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A Short, Sweet Ride through Wakayama

Japanese Food Transportation Trains Highlighting Japan Wakayama Kansai

The Kishu Railway runs through Gobo City on the nature-filled coastline of Wakayama Prefecture. The line has been an indispensable transport service for the locals of Gobo, which is surrounded by the sea and mountains and has a river running through it.

Established as Gobo Rinko Railway, Inc. in 1928 in collaboration with rich local families to provide citizens with a convenient means of transport from Gobo Station of the JR West National Railway to the city, the Kishu Railway celebrated its ninetieth anniversary in 2018.

The railway operates one-car trains that are just over fifteen meters long and carry up to ninety-four passengers. Connecting Platform 0 of JR Gobo Station and Nishi-Gobo Station, they shuttle back and forth twenty times a day. The distance traveled is just under three kilometers, and a one-way journey takes just eight minutes at speeds of about twenty to thirty-five kilometers per hour.

Between Gobo Station and Kii-Gobo Station, the line runs through rice fields, but once it leaves Kii-Gobo Station for Nishi-Gobo Station it passes right by residential homes. What riders love most about the Kishu Railway is that they can take in both the pastoral countryside and a retro and bustling city view on a single leisurely jaunt.

There are only three stops along the way: Gakumon Station, Kii-Gobo Station, and Shiyakusho-mae Station. However, all three are convenient for reaching local government offices, schools, hospitals and libraries. The railway typically carries commuters and schoolchildren in the morning and evening, and people going to the hospital during the day.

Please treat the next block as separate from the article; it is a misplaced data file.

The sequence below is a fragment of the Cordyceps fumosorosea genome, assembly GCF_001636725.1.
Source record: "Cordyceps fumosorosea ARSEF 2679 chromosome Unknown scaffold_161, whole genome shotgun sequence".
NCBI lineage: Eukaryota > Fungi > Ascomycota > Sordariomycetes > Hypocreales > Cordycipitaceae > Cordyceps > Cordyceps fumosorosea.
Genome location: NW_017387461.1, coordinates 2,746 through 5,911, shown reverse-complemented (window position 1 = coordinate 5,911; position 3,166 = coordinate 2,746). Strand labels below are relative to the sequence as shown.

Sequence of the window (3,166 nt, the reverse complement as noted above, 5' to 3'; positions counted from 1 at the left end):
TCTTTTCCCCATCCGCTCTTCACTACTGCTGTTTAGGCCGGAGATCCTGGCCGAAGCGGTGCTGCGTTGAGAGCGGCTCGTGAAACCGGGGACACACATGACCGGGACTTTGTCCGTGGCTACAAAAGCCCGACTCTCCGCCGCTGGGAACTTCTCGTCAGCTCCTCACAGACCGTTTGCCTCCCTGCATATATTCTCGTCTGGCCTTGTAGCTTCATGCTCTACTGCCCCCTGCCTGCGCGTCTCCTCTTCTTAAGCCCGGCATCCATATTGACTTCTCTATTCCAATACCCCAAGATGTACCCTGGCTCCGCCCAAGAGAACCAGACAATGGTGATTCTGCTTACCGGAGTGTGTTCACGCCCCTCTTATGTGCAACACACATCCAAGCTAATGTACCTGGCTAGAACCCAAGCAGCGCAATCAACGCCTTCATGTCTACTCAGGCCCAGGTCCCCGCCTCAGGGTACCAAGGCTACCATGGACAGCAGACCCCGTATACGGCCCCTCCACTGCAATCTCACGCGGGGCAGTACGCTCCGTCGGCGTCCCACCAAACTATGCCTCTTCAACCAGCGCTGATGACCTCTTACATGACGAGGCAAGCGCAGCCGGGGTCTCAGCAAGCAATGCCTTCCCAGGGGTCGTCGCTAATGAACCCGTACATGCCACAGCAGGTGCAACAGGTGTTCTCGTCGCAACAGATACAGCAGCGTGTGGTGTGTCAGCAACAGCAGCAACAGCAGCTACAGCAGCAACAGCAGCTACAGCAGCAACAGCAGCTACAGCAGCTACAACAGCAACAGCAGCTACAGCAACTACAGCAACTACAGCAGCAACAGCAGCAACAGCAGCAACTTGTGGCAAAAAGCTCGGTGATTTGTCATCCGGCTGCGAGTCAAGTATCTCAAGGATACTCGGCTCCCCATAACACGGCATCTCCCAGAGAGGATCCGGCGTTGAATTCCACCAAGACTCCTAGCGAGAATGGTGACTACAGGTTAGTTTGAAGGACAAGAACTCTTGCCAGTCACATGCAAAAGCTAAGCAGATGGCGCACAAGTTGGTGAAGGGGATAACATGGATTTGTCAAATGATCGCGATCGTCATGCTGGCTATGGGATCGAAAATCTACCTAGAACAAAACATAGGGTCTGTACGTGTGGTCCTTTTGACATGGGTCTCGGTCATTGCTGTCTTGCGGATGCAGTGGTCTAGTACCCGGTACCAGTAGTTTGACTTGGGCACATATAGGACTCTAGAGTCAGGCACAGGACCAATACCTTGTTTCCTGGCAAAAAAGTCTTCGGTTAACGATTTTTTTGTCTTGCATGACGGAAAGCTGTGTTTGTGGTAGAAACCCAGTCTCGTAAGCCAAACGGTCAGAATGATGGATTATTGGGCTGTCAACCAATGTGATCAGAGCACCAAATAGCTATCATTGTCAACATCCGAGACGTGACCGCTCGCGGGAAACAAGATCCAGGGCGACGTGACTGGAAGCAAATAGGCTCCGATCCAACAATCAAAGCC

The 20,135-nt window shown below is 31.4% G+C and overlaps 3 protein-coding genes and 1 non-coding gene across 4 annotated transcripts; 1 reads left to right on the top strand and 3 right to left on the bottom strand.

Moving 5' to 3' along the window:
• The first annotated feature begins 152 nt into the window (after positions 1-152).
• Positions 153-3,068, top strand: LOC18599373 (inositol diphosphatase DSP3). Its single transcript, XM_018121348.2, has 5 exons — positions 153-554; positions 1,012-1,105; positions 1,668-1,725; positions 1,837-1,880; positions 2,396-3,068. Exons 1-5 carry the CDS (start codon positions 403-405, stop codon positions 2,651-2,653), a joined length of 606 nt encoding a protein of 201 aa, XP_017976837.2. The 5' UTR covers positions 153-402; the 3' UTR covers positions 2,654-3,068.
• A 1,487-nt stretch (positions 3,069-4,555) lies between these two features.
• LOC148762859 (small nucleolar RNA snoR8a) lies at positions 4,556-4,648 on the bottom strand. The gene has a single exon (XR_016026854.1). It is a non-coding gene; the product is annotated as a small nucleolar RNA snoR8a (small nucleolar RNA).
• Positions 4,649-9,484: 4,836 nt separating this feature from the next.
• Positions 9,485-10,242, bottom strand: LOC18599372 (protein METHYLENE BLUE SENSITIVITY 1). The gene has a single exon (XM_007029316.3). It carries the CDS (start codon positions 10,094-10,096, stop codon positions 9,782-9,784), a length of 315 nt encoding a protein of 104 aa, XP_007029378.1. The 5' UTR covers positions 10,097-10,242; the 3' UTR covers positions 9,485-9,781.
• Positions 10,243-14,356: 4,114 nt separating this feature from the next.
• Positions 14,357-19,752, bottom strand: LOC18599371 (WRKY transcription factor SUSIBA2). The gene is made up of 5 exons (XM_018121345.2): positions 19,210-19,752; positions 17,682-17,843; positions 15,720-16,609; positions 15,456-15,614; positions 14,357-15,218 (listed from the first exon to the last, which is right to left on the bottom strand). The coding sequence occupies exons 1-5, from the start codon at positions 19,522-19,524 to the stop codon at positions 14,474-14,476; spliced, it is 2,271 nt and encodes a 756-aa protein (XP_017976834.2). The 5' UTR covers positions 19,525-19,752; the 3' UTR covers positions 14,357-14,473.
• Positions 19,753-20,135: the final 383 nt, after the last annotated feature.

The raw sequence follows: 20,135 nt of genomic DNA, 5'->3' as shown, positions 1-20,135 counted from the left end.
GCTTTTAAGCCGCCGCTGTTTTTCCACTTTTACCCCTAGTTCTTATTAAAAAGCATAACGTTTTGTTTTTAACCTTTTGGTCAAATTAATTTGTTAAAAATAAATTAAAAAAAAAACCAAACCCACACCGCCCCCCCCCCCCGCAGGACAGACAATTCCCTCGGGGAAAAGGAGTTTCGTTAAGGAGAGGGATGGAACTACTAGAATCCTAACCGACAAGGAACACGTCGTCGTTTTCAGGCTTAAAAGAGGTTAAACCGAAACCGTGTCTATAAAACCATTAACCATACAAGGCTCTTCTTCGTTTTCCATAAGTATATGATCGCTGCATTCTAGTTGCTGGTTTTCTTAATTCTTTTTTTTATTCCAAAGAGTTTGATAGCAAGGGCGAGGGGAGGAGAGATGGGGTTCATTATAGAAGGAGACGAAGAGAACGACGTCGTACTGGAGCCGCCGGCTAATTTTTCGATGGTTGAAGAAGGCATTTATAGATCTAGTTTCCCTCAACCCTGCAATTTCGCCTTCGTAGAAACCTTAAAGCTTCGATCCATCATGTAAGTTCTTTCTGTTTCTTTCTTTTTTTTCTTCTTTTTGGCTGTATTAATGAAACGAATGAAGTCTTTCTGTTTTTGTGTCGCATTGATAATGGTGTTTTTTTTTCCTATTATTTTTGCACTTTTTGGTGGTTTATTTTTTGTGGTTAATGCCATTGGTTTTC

The line boards around three hundred passengers a day on average, but on rainy days it is often packed during rush hour. The locals all agree that the service is indispensable to their lives, and say they feel somehow empty if they don’t ride it for a while. Seniors love to see their grandchildren enjoy the ride when they come over, and still call the railway “Rinko,” just as it was known years ago. The railway runs parallel to a national road with a bus service, but regulars take their time, schedule and distances into consideration and use whichever suits them better.

Recently more passengers are coming to the area to sightsee. Besides railway enthusiasts, the line has now become a “sanctuary” for anime fans as well ever since one anime series featured the area around Gobo Station.

Nishi-Gobo Station is surrounded by a temple town built by the followers of Hoganji Hidaka Betsuin Temple, which has a great historical feeling to it. Horikawaya Nomura is considered one of the best soy sauce shops around, even in Wakayama, the birthplace of soy sauce. Visitors can purchase premium-quality soy sauce as well as miso, and may also peek inside the storehouse if they wish. Dojoji Temple, the oldest temple in Wakayama Prefecture and made famous by the legendary Anchin and Kiyohime characters featured in a famous kabuki play, is also a great spot to visit, and only about twenty minutes from Gobo Station on foot. “Take a picture of our train in motion against your favorite background after you get off, and it will become a special spot for you,” says Shigeyuki Okaji, the railway’s vice president.

It’s also fun to get off at one of the three interim stops and stroll around the station. For example, just along the street in front of Kii-Gobo Station you can stop by Marukin Seiniku Honmachiten, a well-established butcher shop long favored by locals. Get a fresh special croquette at the counter and enjoy its homey flavor while walking around town. You might even discover a new side of Gobo not yet featured in guidebooks.

Take the Kishu Railway across peaceful green fields and a city that somehow feels familiar, and you’ll experience a heartwarming trip through the Wakayama way of life.